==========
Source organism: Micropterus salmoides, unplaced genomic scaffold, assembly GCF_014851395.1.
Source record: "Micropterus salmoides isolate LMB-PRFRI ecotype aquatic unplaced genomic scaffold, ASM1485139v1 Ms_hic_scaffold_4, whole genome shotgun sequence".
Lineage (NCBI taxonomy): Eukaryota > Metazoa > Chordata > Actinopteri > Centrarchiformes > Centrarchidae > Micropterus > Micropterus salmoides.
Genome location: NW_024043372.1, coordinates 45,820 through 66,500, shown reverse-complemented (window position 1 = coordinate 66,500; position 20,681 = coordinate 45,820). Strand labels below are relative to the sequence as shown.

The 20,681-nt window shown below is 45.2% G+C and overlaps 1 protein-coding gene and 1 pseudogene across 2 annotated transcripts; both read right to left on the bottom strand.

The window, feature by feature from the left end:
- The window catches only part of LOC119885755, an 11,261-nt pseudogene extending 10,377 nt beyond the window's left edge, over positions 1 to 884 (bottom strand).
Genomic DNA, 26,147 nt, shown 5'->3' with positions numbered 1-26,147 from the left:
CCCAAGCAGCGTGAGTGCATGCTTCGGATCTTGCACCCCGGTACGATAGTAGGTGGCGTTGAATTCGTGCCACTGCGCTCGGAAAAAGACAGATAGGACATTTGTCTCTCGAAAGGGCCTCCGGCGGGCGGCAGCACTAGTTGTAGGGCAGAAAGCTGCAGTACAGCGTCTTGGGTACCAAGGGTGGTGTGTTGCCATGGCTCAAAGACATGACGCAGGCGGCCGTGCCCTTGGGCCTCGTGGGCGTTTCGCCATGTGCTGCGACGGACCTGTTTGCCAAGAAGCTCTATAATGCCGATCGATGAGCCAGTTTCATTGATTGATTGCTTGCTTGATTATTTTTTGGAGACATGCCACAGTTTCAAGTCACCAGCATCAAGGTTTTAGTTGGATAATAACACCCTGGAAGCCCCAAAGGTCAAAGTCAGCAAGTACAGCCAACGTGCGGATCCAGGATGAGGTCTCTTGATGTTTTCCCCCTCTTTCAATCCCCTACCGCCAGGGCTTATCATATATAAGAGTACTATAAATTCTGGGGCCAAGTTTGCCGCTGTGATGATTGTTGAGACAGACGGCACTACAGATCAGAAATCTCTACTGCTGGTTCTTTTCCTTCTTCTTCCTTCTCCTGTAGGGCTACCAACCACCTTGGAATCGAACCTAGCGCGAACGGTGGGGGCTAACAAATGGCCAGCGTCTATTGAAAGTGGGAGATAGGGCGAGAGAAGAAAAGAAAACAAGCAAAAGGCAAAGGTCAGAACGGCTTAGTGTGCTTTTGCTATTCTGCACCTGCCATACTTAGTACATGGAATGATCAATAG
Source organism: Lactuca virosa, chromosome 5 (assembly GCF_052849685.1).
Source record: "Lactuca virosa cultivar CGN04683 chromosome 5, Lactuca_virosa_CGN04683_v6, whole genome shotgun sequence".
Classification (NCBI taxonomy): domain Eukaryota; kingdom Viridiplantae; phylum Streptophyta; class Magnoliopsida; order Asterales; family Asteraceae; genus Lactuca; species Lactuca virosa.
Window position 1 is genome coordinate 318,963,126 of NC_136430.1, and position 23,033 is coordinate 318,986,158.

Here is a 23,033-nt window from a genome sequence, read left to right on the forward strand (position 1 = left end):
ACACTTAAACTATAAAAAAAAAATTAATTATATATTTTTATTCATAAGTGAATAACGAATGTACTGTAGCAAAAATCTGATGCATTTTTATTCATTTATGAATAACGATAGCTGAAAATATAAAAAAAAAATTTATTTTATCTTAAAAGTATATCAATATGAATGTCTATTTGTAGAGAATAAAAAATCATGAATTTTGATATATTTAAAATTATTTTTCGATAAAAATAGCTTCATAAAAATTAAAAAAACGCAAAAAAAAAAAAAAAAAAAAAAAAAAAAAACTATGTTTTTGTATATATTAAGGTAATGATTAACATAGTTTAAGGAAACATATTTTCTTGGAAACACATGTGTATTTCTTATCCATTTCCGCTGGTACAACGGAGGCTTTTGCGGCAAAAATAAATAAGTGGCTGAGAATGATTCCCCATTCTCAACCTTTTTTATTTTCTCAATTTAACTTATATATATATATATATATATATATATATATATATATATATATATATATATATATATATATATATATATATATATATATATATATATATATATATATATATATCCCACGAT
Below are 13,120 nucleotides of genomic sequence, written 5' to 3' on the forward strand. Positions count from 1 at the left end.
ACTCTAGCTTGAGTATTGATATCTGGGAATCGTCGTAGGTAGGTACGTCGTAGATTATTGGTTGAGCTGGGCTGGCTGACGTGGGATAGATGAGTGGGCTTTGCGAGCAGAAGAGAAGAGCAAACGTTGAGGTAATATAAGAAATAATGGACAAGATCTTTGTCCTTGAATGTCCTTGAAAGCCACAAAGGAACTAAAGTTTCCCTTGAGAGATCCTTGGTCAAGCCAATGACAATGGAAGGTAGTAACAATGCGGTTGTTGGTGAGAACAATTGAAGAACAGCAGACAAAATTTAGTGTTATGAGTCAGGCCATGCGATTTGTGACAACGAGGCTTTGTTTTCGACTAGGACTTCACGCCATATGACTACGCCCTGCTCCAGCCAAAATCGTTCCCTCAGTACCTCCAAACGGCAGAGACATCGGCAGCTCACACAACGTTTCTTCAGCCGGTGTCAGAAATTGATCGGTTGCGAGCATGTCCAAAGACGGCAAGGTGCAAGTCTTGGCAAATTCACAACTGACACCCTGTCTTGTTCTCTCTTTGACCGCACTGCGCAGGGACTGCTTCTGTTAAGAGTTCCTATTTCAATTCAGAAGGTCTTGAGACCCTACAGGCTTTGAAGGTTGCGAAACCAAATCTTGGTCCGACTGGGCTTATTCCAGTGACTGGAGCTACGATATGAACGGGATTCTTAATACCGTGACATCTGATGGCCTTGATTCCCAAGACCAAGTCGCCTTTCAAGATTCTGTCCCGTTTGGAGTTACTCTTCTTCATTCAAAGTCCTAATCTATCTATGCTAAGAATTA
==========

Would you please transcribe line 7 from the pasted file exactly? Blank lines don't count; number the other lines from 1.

- The window catches only part of LOC119885755, an 11,261-nt pseudogene extending 10,377 nt beyond the window's left edge, over positions 1 to 884 (bottom strand).